By Caroline B. Glick
Jewish World Review
Out-of-house news source
Over the past week, Israel has been criticized for being insufficiently supportive of democratic change in Egypt. While Prime Minister Binyamin Netanyahu has been careful to praise the cause of democracy while warning against the dangers of an Islamic takeover of the most populous Arab state, many Israelis have not been so diplomatic.
To understand why, it is necessary to take a little tour of the Arab world.
In the midst of Tunisia’s revolution last month, the Jewish Agency mobilized to evacuate any members of the country’s Jewish community who wished to leave. Until the end of French colonial rule in 1956, Tunisia’s Jewish community numbered 100,000 members. But like all Jewish communities in the Arab world the advent of Arab nationalism in the mid-20th century forced the overwhelming majority of Tunisia’s Jews to leave the country. Today, with between 1,500 and 3000 members, Tunisia’s tiny Jewish community is among the largest in the Arab world.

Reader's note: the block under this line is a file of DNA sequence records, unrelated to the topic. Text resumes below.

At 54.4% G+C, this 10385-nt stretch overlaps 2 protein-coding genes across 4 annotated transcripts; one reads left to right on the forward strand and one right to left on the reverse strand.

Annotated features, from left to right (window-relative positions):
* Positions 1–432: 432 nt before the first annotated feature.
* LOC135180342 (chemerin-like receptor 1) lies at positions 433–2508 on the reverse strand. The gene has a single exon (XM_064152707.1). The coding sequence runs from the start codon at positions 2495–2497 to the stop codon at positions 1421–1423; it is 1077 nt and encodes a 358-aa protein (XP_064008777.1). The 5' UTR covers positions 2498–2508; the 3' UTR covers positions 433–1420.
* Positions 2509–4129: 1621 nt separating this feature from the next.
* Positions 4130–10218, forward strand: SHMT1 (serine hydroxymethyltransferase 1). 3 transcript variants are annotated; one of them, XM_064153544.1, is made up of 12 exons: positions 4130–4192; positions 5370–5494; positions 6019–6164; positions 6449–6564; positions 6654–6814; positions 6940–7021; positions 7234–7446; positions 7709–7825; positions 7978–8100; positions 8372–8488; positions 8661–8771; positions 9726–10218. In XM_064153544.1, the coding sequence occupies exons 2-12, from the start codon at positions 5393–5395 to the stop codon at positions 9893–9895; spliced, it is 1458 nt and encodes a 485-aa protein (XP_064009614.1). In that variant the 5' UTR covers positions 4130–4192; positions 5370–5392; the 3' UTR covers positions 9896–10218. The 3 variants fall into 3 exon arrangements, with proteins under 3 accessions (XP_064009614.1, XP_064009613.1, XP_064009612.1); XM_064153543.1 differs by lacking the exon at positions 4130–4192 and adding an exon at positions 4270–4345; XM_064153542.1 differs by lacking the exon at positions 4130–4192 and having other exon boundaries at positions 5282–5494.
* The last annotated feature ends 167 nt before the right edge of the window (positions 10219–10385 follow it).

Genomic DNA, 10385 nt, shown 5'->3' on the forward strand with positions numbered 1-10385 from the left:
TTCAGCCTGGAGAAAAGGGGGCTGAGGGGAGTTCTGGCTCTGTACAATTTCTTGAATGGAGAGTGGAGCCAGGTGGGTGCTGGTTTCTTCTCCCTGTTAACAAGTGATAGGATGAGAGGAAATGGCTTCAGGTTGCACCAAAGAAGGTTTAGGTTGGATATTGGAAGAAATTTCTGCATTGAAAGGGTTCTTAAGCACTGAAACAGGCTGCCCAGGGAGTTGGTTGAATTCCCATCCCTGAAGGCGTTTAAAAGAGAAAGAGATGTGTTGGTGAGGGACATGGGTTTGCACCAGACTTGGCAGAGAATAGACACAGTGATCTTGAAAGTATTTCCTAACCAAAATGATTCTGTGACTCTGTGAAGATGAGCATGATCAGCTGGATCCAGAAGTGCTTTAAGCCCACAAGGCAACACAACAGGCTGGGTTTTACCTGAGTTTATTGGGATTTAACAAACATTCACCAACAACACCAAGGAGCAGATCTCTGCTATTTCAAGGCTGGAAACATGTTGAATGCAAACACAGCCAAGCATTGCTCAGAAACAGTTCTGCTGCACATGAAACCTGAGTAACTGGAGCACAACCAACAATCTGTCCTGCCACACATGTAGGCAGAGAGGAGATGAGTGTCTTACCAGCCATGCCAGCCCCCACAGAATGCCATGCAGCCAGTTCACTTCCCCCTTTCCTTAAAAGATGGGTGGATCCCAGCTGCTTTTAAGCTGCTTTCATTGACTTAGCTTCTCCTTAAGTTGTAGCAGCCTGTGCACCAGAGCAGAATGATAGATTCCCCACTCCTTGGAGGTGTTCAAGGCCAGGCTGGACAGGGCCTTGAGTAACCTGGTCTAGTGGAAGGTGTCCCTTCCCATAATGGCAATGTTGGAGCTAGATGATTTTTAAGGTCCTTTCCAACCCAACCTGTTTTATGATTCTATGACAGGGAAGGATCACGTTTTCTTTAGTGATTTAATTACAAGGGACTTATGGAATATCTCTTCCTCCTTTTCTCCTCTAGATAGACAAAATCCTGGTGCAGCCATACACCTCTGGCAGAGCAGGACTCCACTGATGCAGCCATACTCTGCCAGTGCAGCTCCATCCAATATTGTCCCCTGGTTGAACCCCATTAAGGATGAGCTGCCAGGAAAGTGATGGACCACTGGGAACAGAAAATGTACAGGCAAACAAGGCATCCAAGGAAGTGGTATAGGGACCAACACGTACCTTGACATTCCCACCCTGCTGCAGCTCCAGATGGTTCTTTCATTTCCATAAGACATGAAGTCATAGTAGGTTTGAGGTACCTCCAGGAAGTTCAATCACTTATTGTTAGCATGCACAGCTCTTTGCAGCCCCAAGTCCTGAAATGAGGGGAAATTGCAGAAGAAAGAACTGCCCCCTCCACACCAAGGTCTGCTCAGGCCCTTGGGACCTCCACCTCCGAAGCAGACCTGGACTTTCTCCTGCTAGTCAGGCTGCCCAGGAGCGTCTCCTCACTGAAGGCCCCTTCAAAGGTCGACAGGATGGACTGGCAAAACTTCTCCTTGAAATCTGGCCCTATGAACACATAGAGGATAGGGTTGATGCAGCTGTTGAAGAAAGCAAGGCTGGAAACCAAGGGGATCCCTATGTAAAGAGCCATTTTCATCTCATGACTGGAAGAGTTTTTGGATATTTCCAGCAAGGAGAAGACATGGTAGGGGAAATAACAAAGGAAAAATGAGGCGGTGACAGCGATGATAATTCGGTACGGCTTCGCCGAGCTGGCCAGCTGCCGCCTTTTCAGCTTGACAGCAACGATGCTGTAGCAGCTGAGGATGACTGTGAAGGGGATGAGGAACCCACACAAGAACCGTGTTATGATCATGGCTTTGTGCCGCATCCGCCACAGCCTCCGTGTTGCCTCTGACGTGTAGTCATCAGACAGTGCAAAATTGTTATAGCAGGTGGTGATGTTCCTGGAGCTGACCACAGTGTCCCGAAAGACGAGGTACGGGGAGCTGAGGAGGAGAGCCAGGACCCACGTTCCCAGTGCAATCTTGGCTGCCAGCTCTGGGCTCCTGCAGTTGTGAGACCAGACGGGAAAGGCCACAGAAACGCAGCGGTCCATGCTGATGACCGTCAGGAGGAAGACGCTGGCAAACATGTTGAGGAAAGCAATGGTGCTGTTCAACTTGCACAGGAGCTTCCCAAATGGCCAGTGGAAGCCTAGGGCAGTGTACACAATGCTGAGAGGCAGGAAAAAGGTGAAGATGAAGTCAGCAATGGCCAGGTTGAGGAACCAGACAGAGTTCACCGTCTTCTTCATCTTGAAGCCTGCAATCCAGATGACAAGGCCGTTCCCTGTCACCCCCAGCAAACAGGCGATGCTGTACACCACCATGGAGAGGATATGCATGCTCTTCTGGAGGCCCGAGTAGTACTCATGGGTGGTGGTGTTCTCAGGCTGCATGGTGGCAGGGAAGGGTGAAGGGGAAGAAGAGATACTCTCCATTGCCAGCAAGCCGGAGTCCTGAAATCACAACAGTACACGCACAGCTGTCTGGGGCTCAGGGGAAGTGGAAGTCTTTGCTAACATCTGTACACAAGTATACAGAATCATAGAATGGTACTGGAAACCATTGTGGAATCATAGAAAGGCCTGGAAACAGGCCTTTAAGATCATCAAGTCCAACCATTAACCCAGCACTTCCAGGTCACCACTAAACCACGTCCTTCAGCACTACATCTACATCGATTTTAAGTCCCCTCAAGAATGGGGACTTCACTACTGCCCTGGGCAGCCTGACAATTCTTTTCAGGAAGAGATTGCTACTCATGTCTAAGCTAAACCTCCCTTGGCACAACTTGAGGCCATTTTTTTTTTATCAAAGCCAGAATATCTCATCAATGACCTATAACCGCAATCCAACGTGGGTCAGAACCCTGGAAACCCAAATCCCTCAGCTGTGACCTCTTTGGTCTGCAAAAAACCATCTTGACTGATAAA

So far, six families have left for Israel. Many more may follow. Two weeks ago Daniel Cohen from Tunis’s Jewish community told Haaretz, “If the situation continues as it is now, we will definitely have to leave or immigrate to Israel.”
Since then, Rached Ghannouchi, the leader of Tunisia’s Islamist party Ennahdha, returned to Tunisia 22 years living in exile in London. He was sentenced to life in prison in absentia by the regime of ousted president Zine al-Abdine Ben Ali on terrorism charges. Click here to continue reading.
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